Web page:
Our society is not alone in according medical doctors enormous respect. Maybe it’s because we see them as the anointed among us to whom we turn, in faith, to perform miracles. We consider them miracles because they are shrouded in mystery and beyond the understanding of the rest of us.
Since doctors often deal with matters of life and death, we consider them a sort of priesthood, an earthly extension of the Hand of God. If they succeed or fail in curing us, maybe it’s because He meant them to. And, this being America, we can always sue if we don’t agree.
Certainly there are other degrees and training regimens that are as demanding as those necessary to become a doctor of medicine, but a maître d’ isn’t as likely to find an open table in a crowded restaurant for a theoretical physicist as he is for a Doctor So and So.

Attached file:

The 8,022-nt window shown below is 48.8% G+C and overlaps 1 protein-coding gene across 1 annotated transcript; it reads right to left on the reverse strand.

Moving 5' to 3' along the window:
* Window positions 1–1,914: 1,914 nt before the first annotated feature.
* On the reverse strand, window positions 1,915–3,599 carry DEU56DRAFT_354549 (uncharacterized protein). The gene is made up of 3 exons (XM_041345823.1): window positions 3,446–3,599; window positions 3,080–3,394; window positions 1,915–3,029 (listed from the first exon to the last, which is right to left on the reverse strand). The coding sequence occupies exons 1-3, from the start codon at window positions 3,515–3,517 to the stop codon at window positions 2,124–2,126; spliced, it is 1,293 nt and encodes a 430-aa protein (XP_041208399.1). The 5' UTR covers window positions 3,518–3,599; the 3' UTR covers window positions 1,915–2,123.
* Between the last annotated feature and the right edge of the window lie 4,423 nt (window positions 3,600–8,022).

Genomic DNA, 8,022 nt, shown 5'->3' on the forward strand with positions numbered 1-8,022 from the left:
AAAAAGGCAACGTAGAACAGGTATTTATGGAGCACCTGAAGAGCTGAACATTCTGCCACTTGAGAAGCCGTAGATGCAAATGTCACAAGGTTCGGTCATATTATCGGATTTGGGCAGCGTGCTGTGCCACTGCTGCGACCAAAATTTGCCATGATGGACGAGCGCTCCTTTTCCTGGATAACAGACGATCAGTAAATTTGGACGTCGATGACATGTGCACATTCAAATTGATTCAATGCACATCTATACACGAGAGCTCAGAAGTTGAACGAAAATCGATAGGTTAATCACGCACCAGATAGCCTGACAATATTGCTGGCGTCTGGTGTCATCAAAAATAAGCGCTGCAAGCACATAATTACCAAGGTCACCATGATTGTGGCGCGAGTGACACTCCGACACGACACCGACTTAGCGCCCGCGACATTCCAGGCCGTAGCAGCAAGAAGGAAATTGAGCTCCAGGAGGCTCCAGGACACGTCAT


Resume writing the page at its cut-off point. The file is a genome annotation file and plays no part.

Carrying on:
Slots in medical schools are not unlimited. A would-be doctor devotes several years of his (or her) life and a great deal of treasure to his training, with the understanding that upon its completion, he will go forth and benefit society with his skills. In return, he can be assured that those skills will provide him with a living.
So when we witness a medical doctor misusing this quasi-sacred trust to peddle opiates to addicts and out-of-state drug dealers for cash on the barrelhead, it offends us the way the pedophile priest scandal offended us. It’s a debasement of our faith that there are those among us who, through their service, are supposed to lift us all.